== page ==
Effective Research Writing: A Few Keys Ideas

There are really just a few key fundamentals to keep in mind when it comes to producing effective research writing and avoiding plagiarism:

  • First, the basic structure of an argument is always to state the idea and then provide the support; in almost all cases, you are responsible for laying out the idea, thesis, or topic in your own words. Don't let sources do this for you.
  • Second, be transparent for your reader: when we read a novel or poem we might like having a little mystery or something left up to the reader's imagination, but that isn't true for most academic writing. Academic writing should be as transparent as possible. That means effectively introducing sources so that the reader knows precisely why they are there.
  • Third, don't hide the work you have done: If an assignment has required you to do research, then by all means foreground the fact that you have done research. This means that you quote your sources by effectively integrating them into your writing. You name authors and titles where appropriate. You provide context for who wrote what. You quote directly rather than paraphrase. And you abandon the notion that you need to do research, change the words, and then pass that research off as your own writing.

Notice how this looks when you put the pieces together in the following example:

Topic sentence and refinement—The idea in my own words:

The narrative voice is an important component in William Faulkner's "A Rose for Emily." It helps to show how excluded Emily is from the town she lives in, since the narrative voice often speaks for the whole town but not for Emily herself.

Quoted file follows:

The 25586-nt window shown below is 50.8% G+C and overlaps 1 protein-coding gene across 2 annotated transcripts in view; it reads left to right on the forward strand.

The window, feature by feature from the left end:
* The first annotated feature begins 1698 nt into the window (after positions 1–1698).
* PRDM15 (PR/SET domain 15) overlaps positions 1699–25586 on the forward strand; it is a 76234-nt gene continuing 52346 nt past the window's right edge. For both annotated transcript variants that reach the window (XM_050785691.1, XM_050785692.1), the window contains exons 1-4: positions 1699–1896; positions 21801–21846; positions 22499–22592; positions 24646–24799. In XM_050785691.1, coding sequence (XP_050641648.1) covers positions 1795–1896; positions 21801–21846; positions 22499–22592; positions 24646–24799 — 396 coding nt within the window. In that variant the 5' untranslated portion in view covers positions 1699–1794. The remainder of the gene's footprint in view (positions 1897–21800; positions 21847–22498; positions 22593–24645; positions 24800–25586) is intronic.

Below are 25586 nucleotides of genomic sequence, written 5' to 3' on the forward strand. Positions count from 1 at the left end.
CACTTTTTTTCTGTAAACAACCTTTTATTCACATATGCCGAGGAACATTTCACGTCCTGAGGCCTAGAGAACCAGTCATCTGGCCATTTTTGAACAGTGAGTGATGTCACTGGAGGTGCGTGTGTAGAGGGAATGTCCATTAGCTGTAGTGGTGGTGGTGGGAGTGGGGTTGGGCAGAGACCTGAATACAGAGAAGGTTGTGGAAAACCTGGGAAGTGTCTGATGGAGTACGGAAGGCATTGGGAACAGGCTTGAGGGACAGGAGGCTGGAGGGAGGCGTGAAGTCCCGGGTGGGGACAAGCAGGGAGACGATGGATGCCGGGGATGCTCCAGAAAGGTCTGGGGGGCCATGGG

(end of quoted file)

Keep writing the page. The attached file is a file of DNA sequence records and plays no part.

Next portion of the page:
Support with quotation from the primary text (the short story):

For example, at one point in the story the narrator says that the townspeople thought Emily would kill herself and that "it would be the best thing" (text on p. 685 of the full Tenth Edition, p. 520 of the Shorter Eleventh Edition, and p. 312 of the Portable Tenth Edition).

(Notice my use of "for example" so that my reader knows immediately how the quotation is connected to my topic sentence: I am providing a specific example of the idea.)

This shows that:

This quotation shows how the narrator speaks for the entire town, but also how excluded from that communal group Emily herself is.

(I explain to my reader explicitly how the quotation proves my topic idea.)

Incorporate a secondary source from my research:

Judith Fetterley, in her article, "A Rose for 'A Rose for Emily,'" also explores the "communal nature" of Emily's funeral, which provides another instance of the town acting as one entity, apart from Emily (text on p. 696 of the full Tenth Edition, and p. 531 of the Shorter Eleventh Edition).

(Here I use an introductory phrase to highlight the fact that I am using a research source: I provide the source author's name and the title of the article.)

Notice how transparent this kind of writing is: I lay out an idea directly, I tell my reader that I am providing an example, and I quote from the text directly. Then I explain how the quotation proves my idea, after which I introduce a research source, pointing out the author and original place of publication:

Idea → Example → Support → Explanation → Source

Nothing is left up to the reader to figure out. I have done the work myself.